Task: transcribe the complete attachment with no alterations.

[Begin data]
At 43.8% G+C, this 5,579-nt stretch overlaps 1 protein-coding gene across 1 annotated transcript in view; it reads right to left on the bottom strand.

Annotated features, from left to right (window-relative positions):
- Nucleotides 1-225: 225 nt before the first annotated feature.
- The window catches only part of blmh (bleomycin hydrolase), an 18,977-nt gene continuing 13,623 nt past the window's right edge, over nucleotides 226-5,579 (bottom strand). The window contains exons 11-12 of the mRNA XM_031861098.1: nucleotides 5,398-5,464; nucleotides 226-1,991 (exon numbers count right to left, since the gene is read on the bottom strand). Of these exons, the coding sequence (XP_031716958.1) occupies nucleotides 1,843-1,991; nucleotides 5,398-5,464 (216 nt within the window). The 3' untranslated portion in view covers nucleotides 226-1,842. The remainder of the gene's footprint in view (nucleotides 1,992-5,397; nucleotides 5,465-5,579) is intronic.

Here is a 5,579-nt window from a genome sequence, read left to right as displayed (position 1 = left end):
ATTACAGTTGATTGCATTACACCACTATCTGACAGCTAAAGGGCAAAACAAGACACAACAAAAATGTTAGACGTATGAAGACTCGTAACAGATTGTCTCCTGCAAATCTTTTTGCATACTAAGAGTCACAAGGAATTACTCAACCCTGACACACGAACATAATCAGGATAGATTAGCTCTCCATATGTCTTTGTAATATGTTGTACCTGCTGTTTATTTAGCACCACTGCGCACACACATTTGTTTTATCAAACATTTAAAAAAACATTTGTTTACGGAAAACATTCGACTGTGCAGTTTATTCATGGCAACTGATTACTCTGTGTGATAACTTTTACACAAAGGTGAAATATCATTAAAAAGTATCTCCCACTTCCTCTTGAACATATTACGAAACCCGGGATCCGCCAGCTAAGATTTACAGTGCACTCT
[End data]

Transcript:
At 43.8% G+C, this 5,579-nt stretch overlaps 1 protein-coding gene across 1 annotated transcript in view; it reads right to left on the bottom strand.

Annotated features, from left to right (window-relative positions):
- Nucleotides 1-225: 225 nt before the first annotated feature.
- The window catches only part of blmh (bleomycin hydrolase), an 18,977-nt gene continuing 13,623 nt past the window's right edge, over nucleotides 226-5,579 (bottom strand). The window contains exons 11-12 of the mRNA XM_031861098.1: nucleotides 5,398-5,464; nucleotides 226-1,991 (exon numbers count right to left, since the gene is read on the bottom strand). Of these exons, the coding sequence (XP_031716958.1) occupies nucleotides 1,843-1,991; nucleotides 5,398-5,464 (216 nt within the window). The 3' untranslated portion in view covers nucleotides 226-1,842. The remainder of the gene's footprint in view (nucleotides 1,992-5,397; nucleotides 5,465-5,579) is intronic.

Here is a 5,579-nt window from a genome sequence, read left to right as displayed (position 1 = left end):
ATTACAGTTGATTGCATTACACCACTATCTGACAGCTAAAGGGCAAAACAAGACACAACAAAAATGTTAGACGTATGAAGACTCGTAACAGATTGTCTCCTGCAAATCTTTTTGCATACTAAGAGTCACAAGGAATTACTCAACCCTGACACACGAACATAATCAGGATAGATTAGCTCTCCATATGTCTTTGTAATATGTTGTACCTGCTGTTTATTTAGCACCACTGCGCACACACATTTGTTTTATCAAACATTTAAAAAAACATTTGTTTACGGAAAACATTCGACTGTGCAGTTTATTCATGGCAACTGATTACTCTGTGTGATAACTTTTACACAAAGGTGAAATATCATTAAAAAGTATCTCCCACTTCCTCTTGAACATATTACGAAACCCGGGATCCGCCAGCTAAGATTTACAGTGCACTCT